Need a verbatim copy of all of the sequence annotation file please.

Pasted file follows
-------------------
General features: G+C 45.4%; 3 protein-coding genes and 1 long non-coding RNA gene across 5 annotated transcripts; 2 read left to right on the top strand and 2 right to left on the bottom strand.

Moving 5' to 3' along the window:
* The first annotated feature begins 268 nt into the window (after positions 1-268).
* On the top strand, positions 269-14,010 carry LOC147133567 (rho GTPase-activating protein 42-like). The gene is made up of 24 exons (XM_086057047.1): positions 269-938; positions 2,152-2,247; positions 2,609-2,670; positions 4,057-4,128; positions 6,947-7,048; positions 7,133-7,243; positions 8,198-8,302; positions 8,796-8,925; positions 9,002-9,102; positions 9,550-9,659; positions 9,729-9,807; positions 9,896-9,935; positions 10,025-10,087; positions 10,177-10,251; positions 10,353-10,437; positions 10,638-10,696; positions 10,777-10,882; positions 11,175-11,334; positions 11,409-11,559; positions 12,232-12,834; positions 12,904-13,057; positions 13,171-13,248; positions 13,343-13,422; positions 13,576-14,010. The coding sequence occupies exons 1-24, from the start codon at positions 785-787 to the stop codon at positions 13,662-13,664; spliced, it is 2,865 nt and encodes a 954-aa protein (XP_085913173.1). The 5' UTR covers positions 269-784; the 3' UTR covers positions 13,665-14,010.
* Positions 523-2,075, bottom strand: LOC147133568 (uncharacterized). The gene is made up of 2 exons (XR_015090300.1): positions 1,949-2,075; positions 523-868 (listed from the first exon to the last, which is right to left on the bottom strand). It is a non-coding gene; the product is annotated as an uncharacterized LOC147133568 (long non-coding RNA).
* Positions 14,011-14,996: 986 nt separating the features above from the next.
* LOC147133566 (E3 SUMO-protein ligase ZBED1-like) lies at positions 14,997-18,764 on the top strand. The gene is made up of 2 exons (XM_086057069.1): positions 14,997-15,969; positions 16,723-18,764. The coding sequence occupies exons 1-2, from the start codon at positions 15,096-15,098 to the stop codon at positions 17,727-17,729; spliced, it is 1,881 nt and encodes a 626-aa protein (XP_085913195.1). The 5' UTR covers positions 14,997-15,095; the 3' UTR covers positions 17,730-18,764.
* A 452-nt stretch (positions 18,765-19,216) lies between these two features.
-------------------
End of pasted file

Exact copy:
General features: G+C 45.4%; 3 protein-coding genes and 1 long non-coding RNA gene across 5 annotated transcripts; 2 read left to right on the top strand and 2 right to left on the bottom strand.

Moving 5' to 3' along the window:
* The first annotated feature begins 268 nt into the window (after positions 1-268).
* On the top strand, positions 269-14,010 carry LOC147133567 (rho GTPase-activating protein 42-like). The gene is made up of 24 exons (XM_086057047.1): positions 269-938; positions 2,152-2,247; positions 2,609-2,670; positions 4,057-4,128; positions 6,947-7,048; positions 7,133-7,243; positions 8,198-8,302; positions 8,796-8,925; positions 9,002-9,102; positions 9,550-9,659; positions 9,729-9,807; positions 9,896-9,935; positions 10,025-10,087; positions 10,177-10,251; positions 10,353-10,437; positions 10,638-10,696; positions 10,777-10,882; positions 11,175-11,334; positions 11,409-11,559; positions 12,232-12,834; positions 12,904-13,057; positions 13,171-13,248; positions 13,343-13,422; positions 13,576-14,010. The coding sequence occupies exons 1-24, from the start codon at positions 785-787 to the stop codon at positions 13,662-13,664; spliced, it is 2,865 nt and encodes a 954-aa protein (XP_085913173.1). The 5' UTR covers positions 269-784; the 3' UTR covers positions 13,665-14,010.
* Positions 523-2,075, bottom strand: LOC147133568 (uncharacterized). The gene is made up of 2 exons (XR_015090300.1): positions 1,949-2,075; positions 523-868 (listed from the first exon to the last, which is right to left on the bottom strand). It is a non-coding gene; the product is annotated as an uncharacterized LOC147133568 (long non-coding RNA).
* Positions 14,011-14,996: 986 nt separating the features above from the next.
* LOC147133566 (E3 SUMO-protein ligase ZBED1-like) lies at positions 14,997-18,764 on the top strand. The gene is made up of 2 exons (XM_086057069.1): positions 14,997-15,969; positions 16,723-18,764. The coding sequence occupies exons 1-2, from the start codon at positions 15,096-15,098 to the stop codon at positions 17,727-17,729; spliced, it is 1,881 nt and encodes a 626-aa protein (XP_085913195.1). The 5' UTR covers positions 14,997-15,095; the 3' UTR covers positions 17,730-18,764.
* A 452-nt stretch (positions 18,765-19,216) lies between these two features.